«Thessaloniki. Monuments and history».
The theme is the history of Thessaloniki.
On the first floor landing, there is a “dialogue” between past and present, as the view offered by the window looking onto the busy seaside boulevard today is juxtaposed with film footage from parades and the arrival of dignitaries at the same boulevard in the early twentieth century, projected on a screen beside the window.
In the central area, the general historical periods in Thessaloniki’s history are briefly presented, starting from seven of the city’s important monuments. Presentation is done through videos on seven screens, one for each monument, which are set atop a lighted diagram showing the city’s main streets at points indicating their actual topographic locations. The monuments used as starting-points include:
• The Golden Gate (demolished in 1911 together with a section of the city’s western walls), to underscore Thessaloniki’s importance in the Roman period, when the Romans granted it privileges and it was proclaimed a “free city”.
• The Roman Agora (2nd-3rd c.), the administrative, financial, and social center of Thessaloniki, to provide a picture of the city’s public life in the Roman period.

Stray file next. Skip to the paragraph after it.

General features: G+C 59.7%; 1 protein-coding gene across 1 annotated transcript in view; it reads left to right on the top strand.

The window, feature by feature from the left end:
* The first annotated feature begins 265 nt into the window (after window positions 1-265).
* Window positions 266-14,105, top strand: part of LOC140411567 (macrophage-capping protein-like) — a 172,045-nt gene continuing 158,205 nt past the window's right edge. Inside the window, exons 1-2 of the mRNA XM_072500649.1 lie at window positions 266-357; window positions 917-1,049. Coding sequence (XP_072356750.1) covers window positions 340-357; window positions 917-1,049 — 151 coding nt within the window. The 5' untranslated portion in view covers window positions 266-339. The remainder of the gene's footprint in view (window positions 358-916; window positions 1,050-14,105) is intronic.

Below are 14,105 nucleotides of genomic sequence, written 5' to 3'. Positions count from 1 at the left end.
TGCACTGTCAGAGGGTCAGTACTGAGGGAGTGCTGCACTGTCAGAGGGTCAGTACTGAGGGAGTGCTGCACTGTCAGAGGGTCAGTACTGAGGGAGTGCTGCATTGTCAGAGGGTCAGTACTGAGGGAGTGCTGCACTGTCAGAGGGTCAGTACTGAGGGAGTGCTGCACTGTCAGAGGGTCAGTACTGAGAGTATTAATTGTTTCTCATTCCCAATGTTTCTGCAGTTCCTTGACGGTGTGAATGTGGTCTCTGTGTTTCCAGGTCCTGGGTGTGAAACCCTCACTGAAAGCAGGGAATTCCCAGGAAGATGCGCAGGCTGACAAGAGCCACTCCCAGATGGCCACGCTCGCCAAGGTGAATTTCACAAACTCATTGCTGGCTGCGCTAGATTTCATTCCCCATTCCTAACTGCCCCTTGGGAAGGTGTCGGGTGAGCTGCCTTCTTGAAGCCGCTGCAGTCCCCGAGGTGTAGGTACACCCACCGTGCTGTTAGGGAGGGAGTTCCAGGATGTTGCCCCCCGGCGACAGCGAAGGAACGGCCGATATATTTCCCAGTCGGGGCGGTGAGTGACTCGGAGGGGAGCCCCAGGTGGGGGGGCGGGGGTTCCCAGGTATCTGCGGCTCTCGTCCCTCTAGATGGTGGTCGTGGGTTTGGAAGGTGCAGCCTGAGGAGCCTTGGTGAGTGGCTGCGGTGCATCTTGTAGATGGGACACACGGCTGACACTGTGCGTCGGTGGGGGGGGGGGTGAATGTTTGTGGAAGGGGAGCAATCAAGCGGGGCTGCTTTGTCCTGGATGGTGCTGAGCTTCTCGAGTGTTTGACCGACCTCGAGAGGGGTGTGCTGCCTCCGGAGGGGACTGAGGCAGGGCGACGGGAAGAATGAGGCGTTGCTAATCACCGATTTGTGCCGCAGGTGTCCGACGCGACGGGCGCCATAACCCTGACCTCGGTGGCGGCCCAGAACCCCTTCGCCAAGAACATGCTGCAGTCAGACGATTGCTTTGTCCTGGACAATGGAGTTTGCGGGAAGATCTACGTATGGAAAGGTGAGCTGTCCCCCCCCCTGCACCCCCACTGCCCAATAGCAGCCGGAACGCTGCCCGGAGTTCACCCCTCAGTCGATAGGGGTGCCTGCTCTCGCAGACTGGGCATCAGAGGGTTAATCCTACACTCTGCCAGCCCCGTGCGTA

• The Galerian complex (early 4th c.), to present the gradual transition from ancient religion to Christianity, which became a core component of the physiognomy of the Byzantine Empire.
• The Church of Saint Demetrius (Agios Demetrios), to indicate the important role played by the cult of this saint in the history of Byzantine Thessaloniki from a religious, social, and financial standpoint.
• The Church of the Twelve Apostles (Agioi Apostoloi) (1310-1314), to comment on the city’s importance in the Late Byzantine period (13th c.-1453), when it was the second city in the empire after Constantinople.
• The Church of the Acheiropoietos (450-475), the oldest preserved Christian church in Thessaloniki, to present the end of the Byzantine and beginning of the Ottoman period, since this was the first church to be converted into a mosque (Eski cuma camii), and other of the city’s churches followed its fate.
• The Heptapyrgio, to present the Ottoman period of the city’s history.
In the surrounding rooms, a series of lightboxes focus on important historical events in Thessaloniki, including the slaughter in the Hippodrome in 390, the Latin kingdom (1204-1224), the revolt of the Zealots (1342-1349), the Revolution of 1821, the Macedonian Struggle (1904-1908), the Young Turks movement (1908), the liberation in 1912, and World War I.